“Holly! Baby! How did you get here?” he said, his voice rough and heavy with sleep, as he gathered her in his arms. Obviously, Healy’s entire intimidating appearance was something one could easily overlook. If it hadn’t been for Holly, he would have felt like an intruder during this family reunion.
“Mr. Healy picked me up from school so I could see you.”
“Healy…?” March asked, confused, and then he finally looked past his daughter to notice the large silhouette in the back of the room. To say he looked surprised would have been an understatement. The man looked entirely flabbergasted, as though he had seen a ghost. “You did this for her?”
Healy gave a curt nod. “Of course. What kind of heartless asshole do you think I am?” He gave a small laugh but it was lacking the sort of humour that would make it believable. After all, he had just quoted the very same words March had thrown at him a couple of hours earlier, right before the accident.
Despite his concussion, March winced visibly at the remark and looked down back at his daughter in his arms. “Sorry,” he muttered through clenched teeth. “I appreciate it. You know, that you brought Holly here. Took care of her. And all that.”
Healy shook his head. “Don’t mention it,” he sighed, waving his hand dismissively. “I know you’d do the same for me. Well, that is, if I had family.”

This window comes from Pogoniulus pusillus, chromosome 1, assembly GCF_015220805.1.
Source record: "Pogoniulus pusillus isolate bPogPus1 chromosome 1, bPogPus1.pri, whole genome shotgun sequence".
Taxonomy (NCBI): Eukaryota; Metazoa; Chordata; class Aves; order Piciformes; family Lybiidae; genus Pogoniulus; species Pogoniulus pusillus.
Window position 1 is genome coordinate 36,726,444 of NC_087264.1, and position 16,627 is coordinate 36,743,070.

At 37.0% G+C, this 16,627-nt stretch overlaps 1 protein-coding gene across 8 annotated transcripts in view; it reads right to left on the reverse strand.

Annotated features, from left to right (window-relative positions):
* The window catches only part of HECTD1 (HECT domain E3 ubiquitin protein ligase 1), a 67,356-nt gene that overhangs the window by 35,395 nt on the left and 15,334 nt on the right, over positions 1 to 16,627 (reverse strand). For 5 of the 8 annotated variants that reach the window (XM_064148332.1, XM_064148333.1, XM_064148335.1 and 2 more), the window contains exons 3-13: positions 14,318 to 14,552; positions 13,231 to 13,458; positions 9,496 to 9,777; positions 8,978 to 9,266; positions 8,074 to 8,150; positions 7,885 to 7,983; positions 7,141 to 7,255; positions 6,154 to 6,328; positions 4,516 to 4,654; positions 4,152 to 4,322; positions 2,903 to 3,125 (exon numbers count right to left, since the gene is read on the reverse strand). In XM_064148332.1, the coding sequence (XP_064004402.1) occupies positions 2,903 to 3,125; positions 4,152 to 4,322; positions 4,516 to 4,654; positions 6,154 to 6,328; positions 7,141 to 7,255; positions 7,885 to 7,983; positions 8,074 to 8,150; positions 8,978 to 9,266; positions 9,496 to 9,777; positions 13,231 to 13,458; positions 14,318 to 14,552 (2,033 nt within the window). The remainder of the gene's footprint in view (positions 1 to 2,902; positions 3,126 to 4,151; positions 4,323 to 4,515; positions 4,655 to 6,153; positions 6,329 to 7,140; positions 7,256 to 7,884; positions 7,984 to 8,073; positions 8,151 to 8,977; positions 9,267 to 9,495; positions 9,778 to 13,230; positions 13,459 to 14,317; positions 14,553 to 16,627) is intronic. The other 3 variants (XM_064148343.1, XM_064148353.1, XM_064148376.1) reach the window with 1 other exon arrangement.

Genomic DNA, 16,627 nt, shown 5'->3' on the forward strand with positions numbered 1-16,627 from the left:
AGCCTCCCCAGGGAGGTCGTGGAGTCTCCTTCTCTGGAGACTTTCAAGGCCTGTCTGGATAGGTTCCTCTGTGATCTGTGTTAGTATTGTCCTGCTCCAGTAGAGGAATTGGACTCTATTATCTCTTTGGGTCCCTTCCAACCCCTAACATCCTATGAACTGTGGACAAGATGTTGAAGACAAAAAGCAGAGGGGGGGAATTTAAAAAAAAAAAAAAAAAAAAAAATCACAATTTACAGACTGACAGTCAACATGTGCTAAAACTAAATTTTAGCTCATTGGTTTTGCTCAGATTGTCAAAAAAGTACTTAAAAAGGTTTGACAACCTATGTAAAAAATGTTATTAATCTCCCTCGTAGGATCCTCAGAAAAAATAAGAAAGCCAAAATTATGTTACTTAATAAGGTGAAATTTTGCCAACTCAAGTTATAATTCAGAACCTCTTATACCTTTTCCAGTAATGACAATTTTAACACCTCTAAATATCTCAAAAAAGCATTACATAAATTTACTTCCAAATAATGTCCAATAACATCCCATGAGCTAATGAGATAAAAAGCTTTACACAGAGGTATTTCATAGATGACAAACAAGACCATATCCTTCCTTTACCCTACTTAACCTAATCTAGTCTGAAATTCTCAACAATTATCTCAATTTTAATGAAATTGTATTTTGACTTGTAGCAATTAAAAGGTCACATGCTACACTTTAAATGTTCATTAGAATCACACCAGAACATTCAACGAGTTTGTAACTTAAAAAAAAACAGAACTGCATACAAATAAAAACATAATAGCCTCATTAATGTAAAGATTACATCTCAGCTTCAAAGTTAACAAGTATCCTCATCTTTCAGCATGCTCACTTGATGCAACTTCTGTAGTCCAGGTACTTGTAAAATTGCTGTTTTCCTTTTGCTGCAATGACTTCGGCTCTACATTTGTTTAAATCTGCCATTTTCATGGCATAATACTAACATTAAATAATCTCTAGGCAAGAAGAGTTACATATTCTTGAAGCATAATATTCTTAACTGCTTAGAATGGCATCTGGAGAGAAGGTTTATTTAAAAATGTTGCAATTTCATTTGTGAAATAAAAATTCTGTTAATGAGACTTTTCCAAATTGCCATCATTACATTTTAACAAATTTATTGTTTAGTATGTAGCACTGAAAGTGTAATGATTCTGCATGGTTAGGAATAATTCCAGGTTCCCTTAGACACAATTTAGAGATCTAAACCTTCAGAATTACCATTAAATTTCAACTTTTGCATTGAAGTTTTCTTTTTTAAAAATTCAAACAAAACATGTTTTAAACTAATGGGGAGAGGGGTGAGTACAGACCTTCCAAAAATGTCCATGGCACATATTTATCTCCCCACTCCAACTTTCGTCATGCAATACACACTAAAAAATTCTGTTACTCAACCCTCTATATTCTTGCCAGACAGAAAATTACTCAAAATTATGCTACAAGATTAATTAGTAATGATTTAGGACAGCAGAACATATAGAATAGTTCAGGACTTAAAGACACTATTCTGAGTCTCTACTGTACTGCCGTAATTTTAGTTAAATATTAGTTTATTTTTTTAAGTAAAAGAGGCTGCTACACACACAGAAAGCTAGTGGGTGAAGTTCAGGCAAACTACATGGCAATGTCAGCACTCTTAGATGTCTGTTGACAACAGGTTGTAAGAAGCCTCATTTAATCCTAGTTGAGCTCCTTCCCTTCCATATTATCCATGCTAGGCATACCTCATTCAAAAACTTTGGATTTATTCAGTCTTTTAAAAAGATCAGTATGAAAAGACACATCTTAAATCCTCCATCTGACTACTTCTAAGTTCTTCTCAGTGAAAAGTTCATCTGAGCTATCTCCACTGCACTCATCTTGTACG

March remained silent but the weak smile he gave was affirmative enough for Healy to forget about their argument right before the car had hit March.
“So, how are you doing? Anything broken?” Healy eventually asked as he walked towards March’s bed.
“Oh, just my leg this time. And, well, a nice concussion, too.”
“Do you remember the accident?” Holly then asked with a certain curiosity on her face that made Healy feel a little uncomfortable. What was that emotion in her eyes? Bloodthirstiness? Perhaps a messed up mix of both of them? Either way, March also gave his daughter a weird look before he answered, “Well, no, sweetie. But if you do want to know something curious, I can’t differentiate between blue and green. So there’s that.”
“Wow,” Holly simply said in awe. A twinge of pity overcame Healy as he watched the look of concern edged onto his partner’s features. He let out a small cough in a half-arsed attempt at getting Holly’s attention.
“Holly? We should go now. Your dad’s fine and I can bring you back tomorrow.”
“Fine, Healy? I fucking broke my fucking leg and my fucking brain hurts, too.”
“See? He’s fine, nothing unusual. Let’s go,” Healy smiled and held out a hand for Holly, more out of instinct than anything else.
“Okay, Mr. Healy.” Holly gave her father a quick kiss on the cheek before she hopped off his bed and went to take the proffered hand. “See you tomorrow, dad?”
March nodded. “Tomorrow, darling.”
“Take care,” Healy said, already on his way out as March’s voice suddenly piped up.
Healy stopped in his tracks. March had used his name only a handful of times before. Sometimes he wasn’t even sure if March actually knew his name. He turned back to him, eyebrows arched. “Yeah?”
“Thanks, man,” March said with a small, embarrassed cough – and then adding much softer, “And… I’m sorry. I am.”
For some reason, Healy’s throat went dry (too dry too fast, for his taste) and so he simply gave a curt nod and muttered under his breath, “Me too,” before he ushered Holly out of the room.